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If socrates was the greatest looking man alive, would he have been put to death?

People who look better seem to be taken so much more seriously.
People pay more attention to them, and they are let of the hook more often.
Why is this, why do we place so much importance on looks?
This is a series of questions.

11 COMMENTS

  1. I personally don`t put any weight on looks really. But the world does because it thinks someone who is that good looking on the outside must be good on the inside. Thanks for the thought-provoking question.

  2. well we are always trying to improve our race, trying to evolve, trying to be the best we can be. we think that looking better is a way of evolving the species. i think if socrates was the best looking man on earth they sure would have thought twice about executing him.

  3. Who says he was the greatest looking? That is an opinion. There is no such thing as “greatest looking”. There are a lot of good lookiing people the are probably on the same “level”. What makes the better or worse is their character. Maybe socrates did not know how to get along socialy and made people mad. Knoweledge is how to save yourself, not how get yourself killed.

  4. We had no problem executing Ted Bundy, who was by most accounts a handsome, well-dressed but hip-enough guy.
    It’s hard for us to set aside our biases. We’re hard-wired to approve of people who are physically appealing, because those people are judged by the most primitive parts of our brains to be good breeding stock, necessary for the tribe. It takes a lot to overcome that bias.

  5. Because we are bound to what we see, even in our mind.
    Is it true that are smell is strongest sense correlated to our memory? We smell something and instantaneously we can remember a lost moment in our lives. If anything I think our sense of smell tells us a lot about what we as humans like
    and don’t like. We all want beauty. Most of us for that matter.
    Now I’m either going to make you laugh or discuss you. But
    I have more than one memory of my friends passing gas and trying to smell it. This shows me that we respect our own filth more so than other peoples filth. There is a degree of truth in our senses. But our senses always need to be accompanied by another sense to determine its authenticity. If you were blindfolded and were driven to a sea harbor how would you know what you were smelling wasn’t hot garbage at a land fill.
    Truth buried in lies or lies buried in truth?
    Freaking madness. Our eyes are only face value…

  6. Come on, Socrates was executed for being a smug, irritating little bugger. I don’t think society has reached a point where we feel the need to execute the ugly…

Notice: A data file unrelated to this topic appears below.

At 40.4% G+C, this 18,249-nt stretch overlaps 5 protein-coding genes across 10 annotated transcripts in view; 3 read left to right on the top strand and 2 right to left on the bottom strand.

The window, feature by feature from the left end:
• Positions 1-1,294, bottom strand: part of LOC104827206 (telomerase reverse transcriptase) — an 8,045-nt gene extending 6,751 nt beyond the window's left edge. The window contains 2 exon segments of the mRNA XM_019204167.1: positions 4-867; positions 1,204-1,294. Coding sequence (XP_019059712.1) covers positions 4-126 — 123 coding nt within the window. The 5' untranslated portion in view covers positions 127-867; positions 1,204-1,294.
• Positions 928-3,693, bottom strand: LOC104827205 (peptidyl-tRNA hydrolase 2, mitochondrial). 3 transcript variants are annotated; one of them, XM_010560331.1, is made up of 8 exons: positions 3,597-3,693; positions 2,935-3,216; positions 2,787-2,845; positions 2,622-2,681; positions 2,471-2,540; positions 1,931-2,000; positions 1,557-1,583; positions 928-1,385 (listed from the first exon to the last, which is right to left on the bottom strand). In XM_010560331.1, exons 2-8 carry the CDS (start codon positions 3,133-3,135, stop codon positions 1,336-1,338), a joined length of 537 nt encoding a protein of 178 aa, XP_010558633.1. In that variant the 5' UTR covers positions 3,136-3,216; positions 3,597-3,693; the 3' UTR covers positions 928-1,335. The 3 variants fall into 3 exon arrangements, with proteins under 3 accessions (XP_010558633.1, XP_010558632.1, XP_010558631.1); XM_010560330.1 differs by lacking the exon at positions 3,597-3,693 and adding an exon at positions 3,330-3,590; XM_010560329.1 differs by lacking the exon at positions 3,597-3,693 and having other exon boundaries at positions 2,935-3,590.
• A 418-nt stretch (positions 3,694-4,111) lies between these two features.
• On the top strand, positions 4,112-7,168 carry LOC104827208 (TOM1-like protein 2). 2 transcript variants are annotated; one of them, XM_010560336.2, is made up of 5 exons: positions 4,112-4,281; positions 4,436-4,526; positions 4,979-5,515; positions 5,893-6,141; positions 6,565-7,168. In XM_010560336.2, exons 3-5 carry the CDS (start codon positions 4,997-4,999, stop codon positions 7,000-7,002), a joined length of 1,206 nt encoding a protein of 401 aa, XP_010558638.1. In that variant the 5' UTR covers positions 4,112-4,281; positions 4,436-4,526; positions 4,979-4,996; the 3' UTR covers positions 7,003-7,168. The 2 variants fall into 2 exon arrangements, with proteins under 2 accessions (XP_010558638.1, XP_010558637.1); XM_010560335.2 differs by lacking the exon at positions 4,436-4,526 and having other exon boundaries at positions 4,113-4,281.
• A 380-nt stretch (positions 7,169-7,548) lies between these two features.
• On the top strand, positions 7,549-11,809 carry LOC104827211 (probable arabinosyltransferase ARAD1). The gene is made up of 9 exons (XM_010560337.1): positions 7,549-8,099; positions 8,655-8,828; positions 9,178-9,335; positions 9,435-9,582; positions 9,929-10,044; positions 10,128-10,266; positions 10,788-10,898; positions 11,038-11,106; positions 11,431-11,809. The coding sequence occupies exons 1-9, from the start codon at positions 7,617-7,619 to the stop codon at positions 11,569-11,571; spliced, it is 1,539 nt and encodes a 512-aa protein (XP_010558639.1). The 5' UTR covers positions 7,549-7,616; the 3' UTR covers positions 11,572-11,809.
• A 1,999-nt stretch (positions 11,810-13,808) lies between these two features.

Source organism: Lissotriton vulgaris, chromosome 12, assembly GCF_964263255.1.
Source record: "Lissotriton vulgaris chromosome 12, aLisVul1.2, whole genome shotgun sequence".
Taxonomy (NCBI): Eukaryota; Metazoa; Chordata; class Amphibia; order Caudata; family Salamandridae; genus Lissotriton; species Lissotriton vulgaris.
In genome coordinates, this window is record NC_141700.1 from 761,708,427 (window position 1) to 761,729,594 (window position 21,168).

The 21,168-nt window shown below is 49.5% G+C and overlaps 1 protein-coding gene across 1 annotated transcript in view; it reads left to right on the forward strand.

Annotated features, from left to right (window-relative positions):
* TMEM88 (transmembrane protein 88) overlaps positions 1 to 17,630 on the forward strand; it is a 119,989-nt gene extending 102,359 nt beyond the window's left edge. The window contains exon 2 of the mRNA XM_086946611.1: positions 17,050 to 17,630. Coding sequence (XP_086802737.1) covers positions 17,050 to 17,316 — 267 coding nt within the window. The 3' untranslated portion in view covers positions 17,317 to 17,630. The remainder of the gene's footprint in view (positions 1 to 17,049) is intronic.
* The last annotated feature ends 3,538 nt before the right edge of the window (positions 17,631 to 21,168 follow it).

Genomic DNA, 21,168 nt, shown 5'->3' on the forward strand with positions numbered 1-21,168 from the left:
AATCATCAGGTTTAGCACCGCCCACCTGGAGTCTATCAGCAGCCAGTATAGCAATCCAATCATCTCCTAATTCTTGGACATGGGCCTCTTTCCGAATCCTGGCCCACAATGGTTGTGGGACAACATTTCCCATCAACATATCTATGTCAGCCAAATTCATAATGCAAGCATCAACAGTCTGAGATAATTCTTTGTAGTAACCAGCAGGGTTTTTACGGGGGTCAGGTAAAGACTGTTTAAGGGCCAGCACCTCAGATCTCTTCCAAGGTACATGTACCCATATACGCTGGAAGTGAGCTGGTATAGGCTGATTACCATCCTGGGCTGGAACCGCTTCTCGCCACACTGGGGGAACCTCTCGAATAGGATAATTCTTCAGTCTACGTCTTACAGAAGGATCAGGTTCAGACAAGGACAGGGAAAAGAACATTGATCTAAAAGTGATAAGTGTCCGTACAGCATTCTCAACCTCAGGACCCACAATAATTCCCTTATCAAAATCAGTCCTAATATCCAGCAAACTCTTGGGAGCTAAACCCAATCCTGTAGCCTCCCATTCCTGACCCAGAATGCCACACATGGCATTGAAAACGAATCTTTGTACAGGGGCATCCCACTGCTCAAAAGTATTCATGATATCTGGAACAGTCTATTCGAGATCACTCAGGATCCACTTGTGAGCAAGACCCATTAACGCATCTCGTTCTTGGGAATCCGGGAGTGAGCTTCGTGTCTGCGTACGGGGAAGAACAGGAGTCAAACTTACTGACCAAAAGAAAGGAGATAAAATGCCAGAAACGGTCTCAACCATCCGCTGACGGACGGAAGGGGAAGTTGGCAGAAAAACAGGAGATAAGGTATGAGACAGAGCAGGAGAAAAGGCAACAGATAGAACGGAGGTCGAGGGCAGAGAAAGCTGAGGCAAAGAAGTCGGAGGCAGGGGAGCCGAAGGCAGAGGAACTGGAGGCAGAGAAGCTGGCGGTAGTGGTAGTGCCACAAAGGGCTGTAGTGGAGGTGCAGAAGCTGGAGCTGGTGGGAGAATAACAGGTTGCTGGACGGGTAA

The importance of looks actually seems to be biological. An infant, given the choice between two (unfamiliar) faces, will choose the one that is the most symmetrical. Of course, the unhealthy obsession with looks is cultural, and you are right to question it’s usefulness.
    However, it’s not always true that better-looking people are taken more seriously or let off the hook. Think Paris Hilton, Lindsay Lohan, Britney Spears, and that sad bunch. They’re national laughingstocks. Look at the celebrities who are “made examples of”, and prosecuted for minor offenses.
    Finally, I hold some stock in the theory that people are exactly where they want to be in life. If you want to be taken seriously, demand it.
    Don’t accept anything less. 🙂

  7. Acerbates was the handsome pupil of Socrates. He was reviled and exiled. It is likely that Socrates may have been more vulnerable because of the relationship.
    What killed Socrates was his willingness to ask honest questions. A pretty face would not have helped him.
    Women like Catherine Hepburn or Maggie Thatcher, and men like Winston Churchill and Socrates are a good example that looks are not so key for great achievement. These people would give a good example that character is of more importance.

  8. Sorry to say, but the basis of importance on looks is natural selection. We, as sexually reproducing organisms, instinctually desire certain traits, indicative of good genes, in a mate.

  9. If Socrates had been good-looking (aka, the Greek ideal) he would not have felt the need to practice dialetics in the first place. He would have felt more at home in Athens and may not have questioned it so vigorously.

  10. I think he was put to death because of his ideas, not his looks. I don’t know how he looked, but it might have made his end come quicker, not slower. People might have hated him more if he was good looking & a radical thinker.

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